Bella Coola River

From its beginning at the junction of the Atnarko and the Talchako, to its mouth on North Bentinck Arm, the Bella Coola River runs for about 70 kilometres, draining an area of approximately 1,600 square kilometres.

The Bella Coola River represents a typical coastal watershed with a predominantly natural vegetation cover. The watershed is also home to a rich variety of wildlife, such as grizzly and black bear, moose, black tail deer, mule deer, mountain goat, cougar, wolf, coyote, red fox, and river otter. The river supports fish populations of various types, including salmonids such as sockeye, pink, chum, chinook, and coho, as well as steelhead, cutthroat, Dolly Varden, and rainbow trout.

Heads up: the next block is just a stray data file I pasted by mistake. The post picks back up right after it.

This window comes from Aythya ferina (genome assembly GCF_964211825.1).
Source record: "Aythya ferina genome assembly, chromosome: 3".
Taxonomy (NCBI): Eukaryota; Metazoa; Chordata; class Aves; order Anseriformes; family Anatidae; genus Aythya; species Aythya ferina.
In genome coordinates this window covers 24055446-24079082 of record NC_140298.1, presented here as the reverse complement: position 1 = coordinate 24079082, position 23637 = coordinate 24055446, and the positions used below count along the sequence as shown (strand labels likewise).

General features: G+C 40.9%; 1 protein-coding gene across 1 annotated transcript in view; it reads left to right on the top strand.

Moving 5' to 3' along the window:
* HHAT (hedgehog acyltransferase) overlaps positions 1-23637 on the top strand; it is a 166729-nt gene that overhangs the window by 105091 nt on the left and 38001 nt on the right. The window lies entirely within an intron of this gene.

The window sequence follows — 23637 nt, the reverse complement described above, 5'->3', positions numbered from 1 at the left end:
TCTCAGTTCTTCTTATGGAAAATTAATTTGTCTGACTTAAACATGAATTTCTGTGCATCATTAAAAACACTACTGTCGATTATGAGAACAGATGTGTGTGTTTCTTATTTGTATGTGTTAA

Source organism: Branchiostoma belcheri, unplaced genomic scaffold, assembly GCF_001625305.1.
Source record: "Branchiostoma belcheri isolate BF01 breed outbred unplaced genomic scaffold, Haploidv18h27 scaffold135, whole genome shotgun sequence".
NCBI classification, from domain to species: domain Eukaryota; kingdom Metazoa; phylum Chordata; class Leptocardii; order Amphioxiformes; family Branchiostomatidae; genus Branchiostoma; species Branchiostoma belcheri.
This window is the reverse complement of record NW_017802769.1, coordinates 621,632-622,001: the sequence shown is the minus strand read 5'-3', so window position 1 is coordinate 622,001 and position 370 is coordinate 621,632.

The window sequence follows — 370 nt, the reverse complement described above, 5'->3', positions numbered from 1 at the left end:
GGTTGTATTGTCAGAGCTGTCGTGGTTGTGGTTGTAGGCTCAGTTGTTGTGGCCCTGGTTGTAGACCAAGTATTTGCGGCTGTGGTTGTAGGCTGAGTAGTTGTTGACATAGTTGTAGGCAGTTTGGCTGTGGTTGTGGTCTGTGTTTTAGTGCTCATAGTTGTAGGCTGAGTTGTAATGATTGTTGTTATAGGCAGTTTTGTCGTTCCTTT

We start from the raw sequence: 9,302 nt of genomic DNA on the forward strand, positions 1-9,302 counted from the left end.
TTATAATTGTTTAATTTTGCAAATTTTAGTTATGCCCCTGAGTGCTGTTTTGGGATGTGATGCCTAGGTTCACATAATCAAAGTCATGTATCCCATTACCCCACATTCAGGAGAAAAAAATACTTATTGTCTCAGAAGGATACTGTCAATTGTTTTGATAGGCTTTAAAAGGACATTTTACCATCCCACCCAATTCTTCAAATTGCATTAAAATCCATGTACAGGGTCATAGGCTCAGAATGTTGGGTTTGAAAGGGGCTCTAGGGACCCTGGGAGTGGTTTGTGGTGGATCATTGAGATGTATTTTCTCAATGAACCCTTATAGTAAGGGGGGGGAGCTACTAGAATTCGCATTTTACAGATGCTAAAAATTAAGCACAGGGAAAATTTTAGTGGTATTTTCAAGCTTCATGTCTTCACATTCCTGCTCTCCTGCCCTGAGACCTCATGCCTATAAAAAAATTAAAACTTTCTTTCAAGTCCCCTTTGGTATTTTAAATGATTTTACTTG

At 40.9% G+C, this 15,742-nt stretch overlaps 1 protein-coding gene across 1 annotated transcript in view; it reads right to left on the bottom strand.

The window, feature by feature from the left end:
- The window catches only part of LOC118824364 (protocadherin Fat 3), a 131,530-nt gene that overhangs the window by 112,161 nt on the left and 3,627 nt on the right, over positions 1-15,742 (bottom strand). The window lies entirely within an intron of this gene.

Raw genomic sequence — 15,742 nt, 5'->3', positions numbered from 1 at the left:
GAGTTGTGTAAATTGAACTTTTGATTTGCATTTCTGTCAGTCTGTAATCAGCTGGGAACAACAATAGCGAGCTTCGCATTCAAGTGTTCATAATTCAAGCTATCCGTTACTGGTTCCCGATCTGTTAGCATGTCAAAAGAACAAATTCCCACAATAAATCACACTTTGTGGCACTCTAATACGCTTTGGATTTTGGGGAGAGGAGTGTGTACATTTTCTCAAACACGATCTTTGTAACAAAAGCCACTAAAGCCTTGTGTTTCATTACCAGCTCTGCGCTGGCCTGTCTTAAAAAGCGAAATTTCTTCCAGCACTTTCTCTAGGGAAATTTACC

Land use along the Bella Coola River is primarily agricultural, particularly in the lower reaches of the river. Logging is also important in the region and along many of the river's tributaries. The river itself supports both a commercial fishery and Native food fishery.

Central to the character of the river are its historical values as it is part of the Nuxalk-Carrier Grease Trail used by Alexander Mackenzie on his journey to the west coast in 1793. Also found along the course of the river are petroglyphs carved by early First Nations inhabitants of the area, descendants of whom continue to have a dominant presence in the valley. In addition to its cultural heritage values, the Bella Coola River is a popular recreational destination, enjoyed by anglers for its salmon and steelhead populations and popular for boating. Other recreational interests supported by the Bella Coola River include camping, canoeing, wildlife viewing, hiking, hunting and mountain biking.

Proclaimed B.C. Rivers: